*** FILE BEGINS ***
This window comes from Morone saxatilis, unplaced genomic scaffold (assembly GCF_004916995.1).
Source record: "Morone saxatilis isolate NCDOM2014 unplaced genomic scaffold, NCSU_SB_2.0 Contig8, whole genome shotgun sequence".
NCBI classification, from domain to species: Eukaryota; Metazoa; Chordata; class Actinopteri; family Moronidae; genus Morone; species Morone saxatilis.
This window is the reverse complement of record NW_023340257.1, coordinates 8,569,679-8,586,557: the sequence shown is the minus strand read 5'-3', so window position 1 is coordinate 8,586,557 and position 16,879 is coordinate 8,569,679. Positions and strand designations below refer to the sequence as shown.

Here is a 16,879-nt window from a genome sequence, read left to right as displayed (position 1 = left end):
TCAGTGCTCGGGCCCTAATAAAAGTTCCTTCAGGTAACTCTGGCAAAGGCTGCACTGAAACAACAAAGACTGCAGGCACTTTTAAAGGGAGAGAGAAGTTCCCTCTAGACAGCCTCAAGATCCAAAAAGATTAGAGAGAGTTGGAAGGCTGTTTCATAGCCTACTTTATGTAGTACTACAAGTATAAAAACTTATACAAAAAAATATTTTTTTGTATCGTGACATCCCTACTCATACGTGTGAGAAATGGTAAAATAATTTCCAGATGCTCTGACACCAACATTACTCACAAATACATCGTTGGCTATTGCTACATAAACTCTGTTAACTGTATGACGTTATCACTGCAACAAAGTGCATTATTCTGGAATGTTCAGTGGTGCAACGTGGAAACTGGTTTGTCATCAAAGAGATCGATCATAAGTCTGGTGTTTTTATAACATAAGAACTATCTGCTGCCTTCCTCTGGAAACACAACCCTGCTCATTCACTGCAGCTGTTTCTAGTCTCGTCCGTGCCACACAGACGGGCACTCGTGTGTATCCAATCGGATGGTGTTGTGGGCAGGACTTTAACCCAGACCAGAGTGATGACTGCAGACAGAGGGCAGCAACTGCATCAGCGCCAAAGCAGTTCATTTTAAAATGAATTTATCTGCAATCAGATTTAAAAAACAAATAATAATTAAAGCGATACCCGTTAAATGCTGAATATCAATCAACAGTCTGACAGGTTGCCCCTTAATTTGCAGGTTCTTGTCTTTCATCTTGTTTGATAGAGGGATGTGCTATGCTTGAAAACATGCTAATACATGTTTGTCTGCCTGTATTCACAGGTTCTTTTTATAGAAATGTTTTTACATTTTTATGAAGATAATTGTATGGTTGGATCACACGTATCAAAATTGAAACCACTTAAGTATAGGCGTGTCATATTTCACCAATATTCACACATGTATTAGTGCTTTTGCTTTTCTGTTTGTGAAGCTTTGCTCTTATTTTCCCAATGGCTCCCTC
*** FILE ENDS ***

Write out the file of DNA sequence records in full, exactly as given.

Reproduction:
This window comes from Morone saxatilis, unplaced genomic scaffold (assembly GCF_004916995.1).
Source record: "Morone saxatilis isolate NCDOM2014 unplaced genomic scaffold, NCSU_SB_2.0 Contig8, whole genome shotgun sequence".
NCBI classification, from domain to species: Eukaryota; Metazoa; Chordata; class Actinopteri; family Moronidae; genus Morone; species Morone saxatilis.
This window is the reverse complement of record NW_023340257.1, coordinates 8,569,679-8,586,557: the sequence shown is the minus strand read 5'-3', so window position 1 is coordinate 8,586,557 and position 16,879 is coordinate 8,569,679. Positions and strand designations below refer to the sequence as shown.

Here is a 16,879-nt window from a genome sequence, read left to right as displayed (position 1 = left end):
TCAGTGCTCGGGCCCTAATAAAAGTTCCTTCAGGTAACTCTGGCAAAGGCTGCACTGAAACAACAAAGACTGCAGGCACTTTTAAAGGGAGAGAGAAGTTCCCTCTAGACAGCCTCAAGATCCAAAAAGATTAGAGAGAGTTGGAAGGCTGTTTCATAGCCTACTTTATGTAGTACTACAAGTATAAAAACTTATACAAAAAAATATTTTTTTGTATCGTGACATCCCTACTCATACGTGTGAGAAATGGTAAAATAATTTCCAGATGCTCTGACACCAACATTACTCACAAATACATCGTTGGCTATTGCTACATAAACTCTGTTAACTGTATGACGTTATCACTGCAACAAAGTGCATTATTCTGGAATGTTCAGTGGTGCAACGTGGAAACTGGTTTGTCATCAAAGAGATCGATCATAAGTCTGGTGTTTTTATAACATAAGAACTATCTGCTGCCTTCCTCTGGAAACACAACCCTGCTCATTCACTGCAGCTGTTTCTAGTCTCGTCCGTGCCACACAGACGGGCACTCGTGTGTATCCAATCGGATGGTGTTGTGGGCAGGACTTTAACCCAGACCAGAGTGATGACTGCAGACAGAGGGCAGCAACTGCATCAGCGCCAAAGCAGTTCATTTTAAAATGAATTTATCTGCAATCAGATTTAAAAAACAAATAATAATTAAAGCGATACCCGTTAAATGCTGAATATCAATCAACAGTCTGACAGGTTGCCCCTTAATTTGCAGGTTCTTGTCTTTCATCTTGTTTGATAGAGGGATGTGCTATGCTTGAAAACATGCTAATACATGTTTGTCTGCCTGTATTCACAGGTTCTTTTTATAGAAATGTTTTTACATTTTTATGAAGATAATTGTATGGTTGGATCACACGTATCAAAATTGAAACCACTTAAGTATAGGCGTGTCATATTTCACCAATATTCACACATGTATTAGTGCTTTTGCTTTTCTGTTTGTGAAGCTTTGCTCTTATTTTCCCAATGGCTCCCTC